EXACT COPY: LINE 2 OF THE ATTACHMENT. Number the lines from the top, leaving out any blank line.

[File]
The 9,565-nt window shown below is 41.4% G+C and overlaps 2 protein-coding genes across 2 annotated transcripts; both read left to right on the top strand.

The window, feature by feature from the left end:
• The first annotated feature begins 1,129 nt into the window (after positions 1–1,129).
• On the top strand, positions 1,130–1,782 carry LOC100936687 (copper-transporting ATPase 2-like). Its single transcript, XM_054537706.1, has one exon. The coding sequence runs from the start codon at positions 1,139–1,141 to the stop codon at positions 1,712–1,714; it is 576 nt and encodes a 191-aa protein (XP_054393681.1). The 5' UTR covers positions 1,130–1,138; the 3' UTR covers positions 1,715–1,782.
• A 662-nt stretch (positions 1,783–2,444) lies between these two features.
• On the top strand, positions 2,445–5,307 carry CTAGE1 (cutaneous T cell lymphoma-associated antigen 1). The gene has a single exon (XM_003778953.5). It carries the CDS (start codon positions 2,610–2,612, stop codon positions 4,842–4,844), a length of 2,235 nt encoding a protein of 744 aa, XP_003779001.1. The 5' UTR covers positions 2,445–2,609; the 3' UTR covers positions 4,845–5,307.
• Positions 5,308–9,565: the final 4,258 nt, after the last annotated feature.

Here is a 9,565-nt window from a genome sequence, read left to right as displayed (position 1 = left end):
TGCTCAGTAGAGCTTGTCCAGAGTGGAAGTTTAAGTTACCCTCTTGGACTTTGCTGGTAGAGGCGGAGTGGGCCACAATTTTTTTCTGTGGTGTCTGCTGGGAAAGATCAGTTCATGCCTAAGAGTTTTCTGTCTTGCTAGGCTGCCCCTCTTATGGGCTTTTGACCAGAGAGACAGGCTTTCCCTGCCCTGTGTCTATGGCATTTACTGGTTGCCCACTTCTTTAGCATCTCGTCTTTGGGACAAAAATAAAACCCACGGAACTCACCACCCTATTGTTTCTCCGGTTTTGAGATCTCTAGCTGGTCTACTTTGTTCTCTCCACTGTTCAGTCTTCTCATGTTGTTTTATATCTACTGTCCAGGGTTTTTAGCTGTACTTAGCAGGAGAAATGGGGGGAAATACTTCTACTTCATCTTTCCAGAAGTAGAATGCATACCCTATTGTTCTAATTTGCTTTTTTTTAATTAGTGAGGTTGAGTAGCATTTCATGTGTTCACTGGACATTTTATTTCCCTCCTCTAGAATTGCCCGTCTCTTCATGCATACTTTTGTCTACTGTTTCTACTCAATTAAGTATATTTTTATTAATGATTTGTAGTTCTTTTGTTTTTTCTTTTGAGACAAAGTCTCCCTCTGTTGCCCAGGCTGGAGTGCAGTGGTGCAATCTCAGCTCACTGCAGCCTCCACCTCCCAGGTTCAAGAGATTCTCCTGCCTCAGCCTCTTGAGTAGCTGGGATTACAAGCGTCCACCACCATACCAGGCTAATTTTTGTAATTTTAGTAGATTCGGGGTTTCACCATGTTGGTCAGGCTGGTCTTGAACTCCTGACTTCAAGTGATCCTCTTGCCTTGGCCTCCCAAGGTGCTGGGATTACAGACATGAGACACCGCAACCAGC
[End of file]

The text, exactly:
The window, feature by feature from the left end: